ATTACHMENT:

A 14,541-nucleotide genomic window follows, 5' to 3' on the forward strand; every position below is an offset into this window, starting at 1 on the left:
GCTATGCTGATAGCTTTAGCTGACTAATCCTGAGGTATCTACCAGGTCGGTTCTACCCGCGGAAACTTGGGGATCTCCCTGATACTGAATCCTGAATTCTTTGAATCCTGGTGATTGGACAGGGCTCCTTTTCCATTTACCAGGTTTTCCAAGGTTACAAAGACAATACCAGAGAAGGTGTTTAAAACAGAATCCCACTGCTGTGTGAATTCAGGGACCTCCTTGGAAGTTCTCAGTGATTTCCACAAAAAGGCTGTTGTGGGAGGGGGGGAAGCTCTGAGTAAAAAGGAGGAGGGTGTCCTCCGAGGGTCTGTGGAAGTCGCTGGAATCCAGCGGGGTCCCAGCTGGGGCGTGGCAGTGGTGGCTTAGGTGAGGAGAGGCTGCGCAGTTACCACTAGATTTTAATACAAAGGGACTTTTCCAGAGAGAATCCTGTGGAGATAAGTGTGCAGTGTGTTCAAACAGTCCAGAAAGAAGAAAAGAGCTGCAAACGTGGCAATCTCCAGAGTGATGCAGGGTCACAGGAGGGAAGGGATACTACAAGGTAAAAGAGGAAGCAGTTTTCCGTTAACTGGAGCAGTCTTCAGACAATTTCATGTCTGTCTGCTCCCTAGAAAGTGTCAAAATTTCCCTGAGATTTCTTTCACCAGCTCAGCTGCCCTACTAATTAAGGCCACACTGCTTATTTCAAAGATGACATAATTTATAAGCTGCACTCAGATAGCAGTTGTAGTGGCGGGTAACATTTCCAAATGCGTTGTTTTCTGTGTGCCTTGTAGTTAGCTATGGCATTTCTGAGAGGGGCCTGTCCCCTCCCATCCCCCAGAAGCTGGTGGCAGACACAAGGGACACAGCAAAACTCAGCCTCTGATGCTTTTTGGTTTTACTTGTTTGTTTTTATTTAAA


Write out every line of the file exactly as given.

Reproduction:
A 14,541-nucleotide genomic window follows, 5' to 3' on the forward strand; every position below is an offset into this window, starting at 1 on the left:
GCTATGCTGATAGCTTTAGCTGACTAATCCTGAGGTATCTACCAGGTCGGTTCTACCCGCGGAAACTTGGGGATCTCCCTGATACTGAATCCTGAATTCTTTGAATCCTGGTGATTGGACAGGGCTCCTTTTCCATTTACCAGGTTTTCCAAGGTTACAAAGACAATACCAGAGAAGGTGTTTAAAACAGAATCCCACTGCTGTGTGAATTCAGGGACCTCCTTGGAAGTTCTCAGTGATTTCCACAAAAAGGCTGTTGTGGGAGGGGGGGAAGCTCTGAGTAAAAAGGAGGAGGGTGTCCTCCGAGGGTCTGTGGAAGTCGCTGGAATCCAGCGGGGTCCCAGCTGGGGCGTGGCAGTGGTGGCTTAGGTGAGGAGAGGCTGCGCAGTTACCACTAGATTTTAATACAAAGGGACTTTTCCAGAGAGAATCCTGTGGAGATAAGTGTGCAGTGTGTTCAAACAGTCCAGAAAGAAGAAAAGAGCTGCAAACGTGGCAATCTCCAGAGTGATGCAGGGTCACAGGAGGGAAGGGATACTACAAGGTAAAAGAGGAAGCAGTTTTCCGTTAACTGGAGCAGTCTTCAGACAATTTCATGTCTGTCTGCTCCCTAGAAAGTGTCAAAATTTCCCTGAGATTTCTTTCACCAGCTCAGCTGCCCTACTAATTAAGGCCACACTGCTTATTTCAAAGATGACATAATTTATAAGCTGCACTCAGATAGCAGTTGTAGTGGCGGGTAACATTTCCAAATGCGTTGTTTTCTGTGTGCCTTGTAGTTAGCTATGGCATTTCTGAGAGGGGCCTGTCCCCTCCCATCCCCCAGAAGCTGGTGGCAGACACAAGGGACACAGCAAAACTCAGCCTCTGATGCTTTTTGGTTTTACTTGTTTGTTTTTATTTAAA